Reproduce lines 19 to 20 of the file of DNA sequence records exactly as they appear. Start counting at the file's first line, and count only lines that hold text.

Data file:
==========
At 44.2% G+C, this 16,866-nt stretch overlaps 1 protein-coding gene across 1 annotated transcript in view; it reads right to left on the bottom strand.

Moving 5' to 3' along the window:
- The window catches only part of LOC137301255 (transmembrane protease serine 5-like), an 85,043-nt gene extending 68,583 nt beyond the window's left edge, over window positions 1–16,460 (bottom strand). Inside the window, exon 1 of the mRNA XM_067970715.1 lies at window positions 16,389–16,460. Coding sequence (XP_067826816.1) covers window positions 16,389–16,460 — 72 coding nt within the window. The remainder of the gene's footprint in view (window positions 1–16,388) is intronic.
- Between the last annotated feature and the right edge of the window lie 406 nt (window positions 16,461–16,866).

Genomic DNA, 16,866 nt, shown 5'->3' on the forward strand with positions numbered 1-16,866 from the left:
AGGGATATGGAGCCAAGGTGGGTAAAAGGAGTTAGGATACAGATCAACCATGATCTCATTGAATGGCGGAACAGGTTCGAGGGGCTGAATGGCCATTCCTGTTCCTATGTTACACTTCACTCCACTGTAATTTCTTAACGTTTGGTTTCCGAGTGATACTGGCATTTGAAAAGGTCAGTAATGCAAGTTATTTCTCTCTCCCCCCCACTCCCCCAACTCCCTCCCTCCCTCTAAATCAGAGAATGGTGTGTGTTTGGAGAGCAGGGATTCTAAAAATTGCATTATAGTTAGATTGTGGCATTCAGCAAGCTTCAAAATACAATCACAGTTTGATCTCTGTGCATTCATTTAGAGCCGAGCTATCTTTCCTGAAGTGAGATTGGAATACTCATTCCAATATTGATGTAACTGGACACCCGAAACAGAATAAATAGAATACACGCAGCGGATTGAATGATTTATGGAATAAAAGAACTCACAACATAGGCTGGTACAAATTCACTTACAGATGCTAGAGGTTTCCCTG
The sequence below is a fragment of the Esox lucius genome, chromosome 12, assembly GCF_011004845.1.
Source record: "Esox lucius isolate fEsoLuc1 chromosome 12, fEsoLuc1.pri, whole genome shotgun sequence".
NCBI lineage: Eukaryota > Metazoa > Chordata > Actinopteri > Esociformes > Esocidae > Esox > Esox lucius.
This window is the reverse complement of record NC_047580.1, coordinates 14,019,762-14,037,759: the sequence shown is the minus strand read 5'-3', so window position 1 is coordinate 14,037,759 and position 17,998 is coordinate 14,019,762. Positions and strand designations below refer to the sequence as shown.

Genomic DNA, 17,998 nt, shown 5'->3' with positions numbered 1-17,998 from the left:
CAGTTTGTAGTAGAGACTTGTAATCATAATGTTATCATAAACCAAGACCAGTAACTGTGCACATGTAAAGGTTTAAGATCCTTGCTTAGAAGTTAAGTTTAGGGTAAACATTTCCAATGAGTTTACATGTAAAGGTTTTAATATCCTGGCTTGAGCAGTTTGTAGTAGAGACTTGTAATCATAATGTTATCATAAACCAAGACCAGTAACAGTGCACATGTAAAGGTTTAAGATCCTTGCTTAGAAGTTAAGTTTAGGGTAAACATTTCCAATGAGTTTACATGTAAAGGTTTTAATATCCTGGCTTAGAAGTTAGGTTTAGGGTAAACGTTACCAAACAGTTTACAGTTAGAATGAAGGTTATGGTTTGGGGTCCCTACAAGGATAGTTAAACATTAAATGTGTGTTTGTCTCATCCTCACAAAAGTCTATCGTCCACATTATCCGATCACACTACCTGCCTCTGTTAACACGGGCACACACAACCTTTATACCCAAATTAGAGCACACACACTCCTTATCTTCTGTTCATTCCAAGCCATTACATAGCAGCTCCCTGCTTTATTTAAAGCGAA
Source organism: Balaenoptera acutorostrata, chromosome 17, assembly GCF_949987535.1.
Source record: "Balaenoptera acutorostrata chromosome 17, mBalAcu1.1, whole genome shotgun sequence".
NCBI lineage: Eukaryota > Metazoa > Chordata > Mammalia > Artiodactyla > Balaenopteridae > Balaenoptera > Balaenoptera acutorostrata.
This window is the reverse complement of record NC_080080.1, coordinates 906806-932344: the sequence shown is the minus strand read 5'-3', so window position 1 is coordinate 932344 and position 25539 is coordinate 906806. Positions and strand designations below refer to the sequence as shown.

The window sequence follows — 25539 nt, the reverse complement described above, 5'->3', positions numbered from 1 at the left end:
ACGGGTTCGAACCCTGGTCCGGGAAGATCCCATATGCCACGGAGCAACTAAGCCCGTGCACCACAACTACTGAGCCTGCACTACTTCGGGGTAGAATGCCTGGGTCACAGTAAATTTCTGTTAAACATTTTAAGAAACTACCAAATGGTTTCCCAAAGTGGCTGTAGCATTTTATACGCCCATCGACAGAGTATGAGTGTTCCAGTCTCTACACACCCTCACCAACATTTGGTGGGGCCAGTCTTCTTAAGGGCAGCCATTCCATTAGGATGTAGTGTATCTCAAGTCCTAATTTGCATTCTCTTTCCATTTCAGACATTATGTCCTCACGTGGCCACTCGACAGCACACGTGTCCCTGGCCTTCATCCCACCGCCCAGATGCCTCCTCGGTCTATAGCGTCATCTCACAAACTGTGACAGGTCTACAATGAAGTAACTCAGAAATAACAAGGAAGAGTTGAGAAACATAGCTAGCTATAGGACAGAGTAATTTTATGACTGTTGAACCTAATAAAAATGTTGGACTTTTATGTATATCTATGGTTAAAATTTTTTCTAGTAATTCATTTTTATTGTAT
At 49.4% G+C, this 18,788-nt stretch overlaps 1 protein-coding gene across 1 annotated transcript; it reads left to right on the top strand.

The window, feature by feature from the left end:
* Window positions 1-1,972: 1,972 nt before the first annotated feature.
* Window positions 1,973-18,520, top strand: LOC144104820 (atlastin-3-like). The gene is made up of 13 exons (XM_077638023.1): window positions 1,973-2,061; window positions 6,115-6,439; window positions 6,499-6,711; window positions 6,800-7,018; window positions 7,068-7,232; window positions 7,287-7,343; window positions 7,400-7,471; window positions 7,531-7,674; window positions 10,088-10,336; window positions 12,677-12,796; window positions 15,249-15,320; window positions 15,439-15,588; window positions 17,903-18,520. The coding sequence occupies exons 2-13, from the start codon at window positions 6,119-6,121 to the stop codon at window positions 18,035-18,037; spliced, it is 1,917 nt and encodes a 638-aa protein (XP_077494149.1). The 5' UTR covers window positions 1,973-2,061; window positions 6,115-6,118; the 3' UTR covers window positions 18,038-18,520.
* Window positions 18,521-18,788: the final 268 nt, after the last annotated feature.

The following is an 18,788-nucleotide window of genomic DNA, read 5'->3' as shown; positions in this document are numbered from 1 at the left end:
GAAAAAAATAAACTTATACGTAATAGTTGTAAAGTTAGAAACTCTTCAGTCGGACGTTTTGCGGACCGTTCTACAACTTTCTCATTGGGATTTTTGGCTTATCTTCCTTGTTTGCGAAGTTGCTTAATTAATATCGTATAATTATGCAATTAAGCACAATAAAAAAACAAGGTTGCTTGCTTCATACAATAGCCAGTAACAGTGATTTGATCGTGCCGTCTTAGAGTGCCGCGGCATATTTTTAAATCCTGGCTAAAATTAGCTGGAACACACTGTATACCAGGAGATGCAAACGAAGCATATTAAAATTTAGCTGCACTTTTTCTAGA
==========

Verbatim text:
At 49.4% G+C, this 18,788-nt stretch overlaps 1 protein-coding gene across 1 annotated transcript; it reads left to right on the top strand.

The window, feature by feature from the left end: